HARRISBURG – Turning closed or partially-used state mental hospitals into state prisons to hold inmates with mental health issues is an idea being kicked around by House lawmakers.
The House Judiciary Committee is exploring whether it makes sense to transfer an estimated 20 percent of the 51,000 state prison inmates with mental health issues from prisons holding a general population to facilities that were once part of an extensive network of state-run institutions for the mentally ill and mentally retarded.
Committee members are pursuing this idea as an alternative to the state corrections department’s plan to transfer 2,000 non-violent state prison inmates to medium-security prisons in Virginia and Michigan for several years.
The department is undertaking the out-of-state transfers to ease overcrowding while three new medium-security prisons are built in Fayette, Centre and Montgomery counties.
There is concern among members that the department’s estimate that the plan will cost Pennsylvania $62 per day for each transferred inmate is too low. This would amount to an estimated $135 million for three years.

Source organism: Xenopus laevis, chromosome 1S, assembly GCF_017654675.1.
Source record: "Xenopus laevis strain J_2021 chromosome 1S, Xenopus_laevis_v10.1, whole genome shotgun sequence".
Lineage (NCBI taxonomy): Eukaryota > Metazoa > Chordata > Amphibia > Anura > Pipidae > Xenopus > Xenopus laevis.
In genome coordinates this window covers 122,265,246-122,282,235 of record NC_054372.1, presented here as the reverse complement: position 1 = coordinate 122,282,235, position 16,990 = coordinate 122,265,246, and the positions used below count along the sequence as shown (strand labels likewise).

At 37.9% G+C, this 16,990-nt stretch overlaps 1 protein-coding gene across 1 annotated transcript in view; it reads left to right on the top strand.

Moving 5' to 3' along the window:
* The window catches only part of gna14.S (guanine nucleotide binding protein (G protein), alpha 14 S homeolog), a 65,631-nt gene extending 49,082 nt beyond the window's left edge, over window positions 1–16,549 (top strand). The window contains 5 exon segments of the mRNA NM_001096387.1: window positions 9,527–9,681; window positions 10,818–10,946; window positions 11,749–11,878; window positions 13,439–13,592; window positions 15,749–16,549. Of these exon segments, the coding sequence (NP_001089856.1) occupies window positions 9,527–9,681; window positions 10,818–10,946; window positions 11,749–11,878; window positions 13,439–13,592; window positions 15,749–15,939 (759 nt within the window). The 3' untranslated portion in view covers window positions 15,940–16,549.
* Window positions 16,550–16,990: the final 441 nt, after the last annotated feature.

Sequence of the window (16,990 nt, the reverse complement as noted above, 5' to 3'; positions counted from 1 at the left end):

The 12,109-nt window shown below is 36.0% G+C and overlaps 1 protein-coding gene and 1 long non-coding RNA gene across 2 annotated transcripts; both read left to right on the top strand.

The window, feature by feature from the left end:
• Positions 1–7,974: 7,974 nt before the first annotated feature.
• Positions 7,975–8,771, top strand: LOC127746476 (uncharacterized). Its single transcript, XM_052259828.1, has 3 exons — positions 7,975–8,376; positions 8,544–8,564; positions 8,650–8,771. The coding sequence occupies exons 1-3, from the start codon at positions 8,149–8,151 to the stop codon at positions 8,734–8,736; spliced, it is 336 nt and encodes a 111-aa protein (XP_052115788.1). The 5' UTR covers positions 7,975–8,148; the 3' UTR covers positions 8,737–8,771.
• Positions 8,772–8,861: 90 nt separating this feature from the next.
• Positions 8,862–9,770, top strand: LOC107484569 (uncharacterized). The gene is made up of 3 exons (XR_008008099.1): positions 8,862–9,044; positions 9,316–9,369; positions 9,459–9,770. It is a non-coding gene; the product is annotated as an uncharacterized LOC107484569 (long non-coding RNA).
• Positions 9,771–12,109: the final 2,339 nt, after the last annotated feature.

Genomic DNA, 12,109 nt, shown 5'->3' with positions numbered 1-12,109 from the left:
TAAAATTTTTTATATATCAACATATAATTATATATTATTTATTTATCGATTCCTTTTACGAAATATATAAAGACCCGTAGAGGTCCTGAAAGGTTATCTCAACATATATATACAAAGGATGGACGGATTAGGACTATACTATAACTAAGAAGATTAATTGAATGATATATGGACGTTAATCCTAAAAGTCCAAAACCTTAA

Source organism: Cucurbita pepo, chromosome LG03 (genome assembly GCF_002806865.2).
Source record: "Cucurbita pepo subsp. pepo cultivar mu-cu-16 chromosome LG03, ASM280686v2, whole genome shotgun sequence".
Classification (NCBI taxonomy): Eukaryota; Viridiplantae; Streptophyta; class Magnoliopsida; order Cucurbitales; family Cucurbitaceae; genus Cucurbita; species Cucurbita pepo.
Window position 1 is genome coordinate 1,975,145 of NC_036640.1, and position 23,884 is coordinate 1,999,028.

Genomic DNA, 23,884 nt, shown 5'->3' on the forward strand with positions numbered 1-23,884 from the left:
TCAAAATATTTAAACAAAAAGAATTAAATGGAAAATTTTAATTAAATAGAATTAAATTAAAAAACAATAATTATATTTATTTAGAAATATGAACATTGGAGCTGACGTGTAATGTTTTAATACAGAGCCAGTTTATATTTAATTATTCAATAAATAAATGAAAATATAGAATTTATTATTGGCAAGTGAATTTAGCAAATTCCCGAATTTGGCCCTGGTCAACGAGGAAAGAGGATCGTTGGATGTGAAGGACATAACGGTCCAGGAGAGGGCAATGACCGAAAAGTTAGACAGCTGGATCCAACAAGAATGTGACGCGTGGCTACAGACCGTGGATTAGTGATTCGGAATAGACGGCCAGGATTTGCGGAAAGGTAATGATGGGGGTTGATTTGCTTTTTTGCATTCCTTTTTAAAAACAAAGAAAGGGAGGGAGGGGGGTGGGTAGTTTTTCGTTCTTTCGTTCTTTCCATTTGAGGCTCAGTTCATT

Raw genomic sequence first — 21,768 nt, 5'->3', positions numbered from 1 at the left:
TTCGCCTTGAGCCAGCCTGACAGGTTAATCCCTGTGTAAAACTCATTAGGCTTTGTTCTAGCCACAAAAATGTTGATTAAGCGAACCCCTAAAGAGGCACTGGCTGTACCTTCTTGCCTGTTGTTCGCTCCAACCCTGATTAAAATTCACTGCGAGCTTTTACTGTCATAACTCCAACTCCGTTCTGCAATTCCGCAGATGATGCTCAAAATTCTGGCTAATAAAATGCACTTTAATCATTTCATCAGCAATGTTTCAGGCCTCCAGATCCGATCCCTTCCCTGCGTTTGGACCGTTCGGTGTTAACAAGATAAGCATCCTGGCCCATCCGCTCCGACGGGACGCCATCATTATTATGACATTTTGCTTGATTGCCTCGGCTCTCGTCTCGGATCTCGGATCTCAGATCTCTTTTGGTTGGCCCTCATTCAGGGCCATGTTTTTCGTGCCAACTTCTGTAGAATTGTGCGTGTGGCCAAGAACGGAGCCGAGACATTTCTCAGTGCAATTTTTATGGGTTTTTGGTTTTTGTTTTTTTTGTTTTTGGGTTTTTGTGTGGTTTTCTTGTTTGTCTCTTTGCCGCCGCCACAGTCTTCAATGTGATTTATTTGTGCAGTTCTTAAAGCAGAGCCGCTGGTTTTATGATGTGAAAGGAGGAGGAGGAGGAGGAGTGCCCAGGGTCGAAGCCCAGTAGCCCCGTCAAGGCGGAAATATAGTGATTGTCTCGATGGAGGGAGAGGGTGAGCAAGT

The corrections budget could top $2 billion for the first time in fiscal 2010-11, said panel chairman Rep. Thomas Caltagirone, D-Reading, at a meeting last week. While lawmakers have not traditionally challenged corrections spending requests, the continuing fiscal problems facing state government will put a spotlight on any agency seeking large increases, he added.
“We will all be looking to save costs,” Caltagirone said.
Removing 8,000 to 10,000 inmates with mental health issues from the general population could serve as a safety valve to overcrowded conditions, he said.
The state Department of Public Welfare operates three units for inmates with mental issues at Torrance, Warren and Norristown state hospitals. Inmates go to these facilities by order of sentencing judges. A specially trained staff runs the units.
Pennsylvania has closed and downsized many of its state mental hospitals and mental disability centers during the past three decades and placed many former residents in community-based care and living programs. Reusing some of the aging buildings at these facilities would involve environmental remediation work with asbestos removal and security upgrades.
One of the first state mental hospitals to face closure, Retreat in Hunlock Creek, was converted to a state prison for general population inmates in the 1980s.
The corrections department places inmates based on sentencing orders from trial judges, spokeswoman Susan Bensinger said. Therefore, changes in sentencing policies would address the issue lawmakers have raised.